Chile: Central Bank leaves policy rate unchanged in July, but suggests a tightening cycle is nearing
At its monetary policy meeting ending on 24 July, the board of the Central Bank of Chile (BCC) unanimously voted to hold the policy rate steady at 2.50%, where it has been for over one year. The decision came in line with market expectations. As a result, the monetary policy in Chile remains among the most accommodative in Latin America.
The Bank’s decision was primarily due to well-anchored inflation expectations. In June, inflation came in at 2.5% (May: 2.0%), moving within the Central Bank’s 2.0%–4.0% target range. Meanwhile, core inflation rose to 1.9% in June (May: 1.7%). Despite increasing inflationary pressures from the depreciating peso and higher oil prices, the Bank maintained its projection of inflation hovering around 3.0% for both the one- and two-year horizon.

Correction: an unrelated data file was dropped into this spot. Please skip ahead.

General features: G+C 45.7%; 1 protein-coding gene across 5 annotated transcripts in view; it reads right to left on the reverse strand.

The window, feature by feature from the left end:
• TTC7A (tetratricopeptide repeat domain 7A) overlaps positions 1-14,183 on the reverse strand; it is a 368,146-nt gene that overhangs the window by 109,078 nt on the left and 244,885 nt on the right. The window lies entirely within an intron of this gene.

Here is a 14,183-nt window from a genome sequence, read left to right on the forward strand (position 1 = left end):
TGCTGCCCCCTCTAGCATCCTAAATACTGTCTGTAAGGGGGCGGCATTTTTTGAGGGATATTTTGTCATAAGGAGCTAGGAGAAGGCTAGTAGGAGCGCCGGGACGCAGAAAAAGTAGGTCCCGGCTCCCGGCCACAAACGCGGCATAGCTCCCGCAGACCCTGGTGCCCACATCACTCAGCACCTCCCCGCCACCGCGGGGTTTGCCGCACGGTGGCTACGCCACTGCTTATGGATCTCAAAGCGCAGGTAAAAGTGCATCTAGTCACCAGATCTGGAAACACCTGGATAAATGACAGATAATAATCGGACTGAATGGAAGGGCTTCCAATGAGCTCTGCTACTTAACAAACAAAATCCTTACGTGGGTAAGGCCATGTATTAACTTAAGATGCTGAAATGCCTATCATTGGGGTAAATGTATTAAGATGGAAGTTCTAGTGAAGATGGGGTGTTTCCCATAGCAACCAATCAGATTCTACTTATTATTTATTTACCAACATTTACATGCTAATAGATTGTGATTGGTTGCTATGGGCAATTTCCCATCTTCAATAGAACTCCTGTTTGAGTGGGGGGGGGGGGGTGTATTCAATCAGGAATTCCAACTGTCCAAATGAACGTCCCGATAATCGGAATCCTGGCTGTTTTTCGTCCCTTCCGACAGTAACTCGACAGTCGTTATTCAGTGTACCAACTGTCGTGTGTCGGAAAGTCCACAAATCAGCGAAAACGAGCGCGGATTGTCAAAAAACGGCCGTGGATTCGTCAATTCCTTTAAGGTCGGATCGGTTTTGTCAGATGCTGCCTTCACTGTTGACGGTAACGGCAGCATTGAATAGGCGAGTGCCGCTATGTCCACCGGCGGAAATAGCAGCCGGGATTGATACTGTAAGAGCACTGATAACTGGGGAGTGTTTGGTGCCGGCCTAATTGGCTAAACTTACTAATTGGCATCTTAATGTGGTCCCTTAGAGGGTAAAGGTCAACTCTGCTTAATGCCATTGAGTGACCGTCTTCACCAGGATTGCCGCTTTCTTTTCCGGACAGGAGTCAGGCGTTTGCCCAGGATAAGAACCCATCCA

The tone of the communiqué was notably more hawkish this month compared to last. The Bank noted that the policy rate “will be returned to its neutral level during the next quarters”, replacing the previous statement that monetary policy will remain accommodative in the short term. Furthermore, the Bank added that the short-term outlook for inflation was revised up, chiefly due to the weaker peso. The peso has recently depreciated notably as policy normalization in advanced economies, especially the U.S., has led to a stronger dollar and motivated investors to unwind their positions in emerging economies. Moreover, the effects of escalating trade tensions are reverberating through financial markets and curtailing investors’ appetite for risk. These developments likely prompted the BCC to shift to a more hawkish stance this month. Accordingly, nearly all of our panelists have a rate hike penciled in for either the third or the fourth quarter of this year.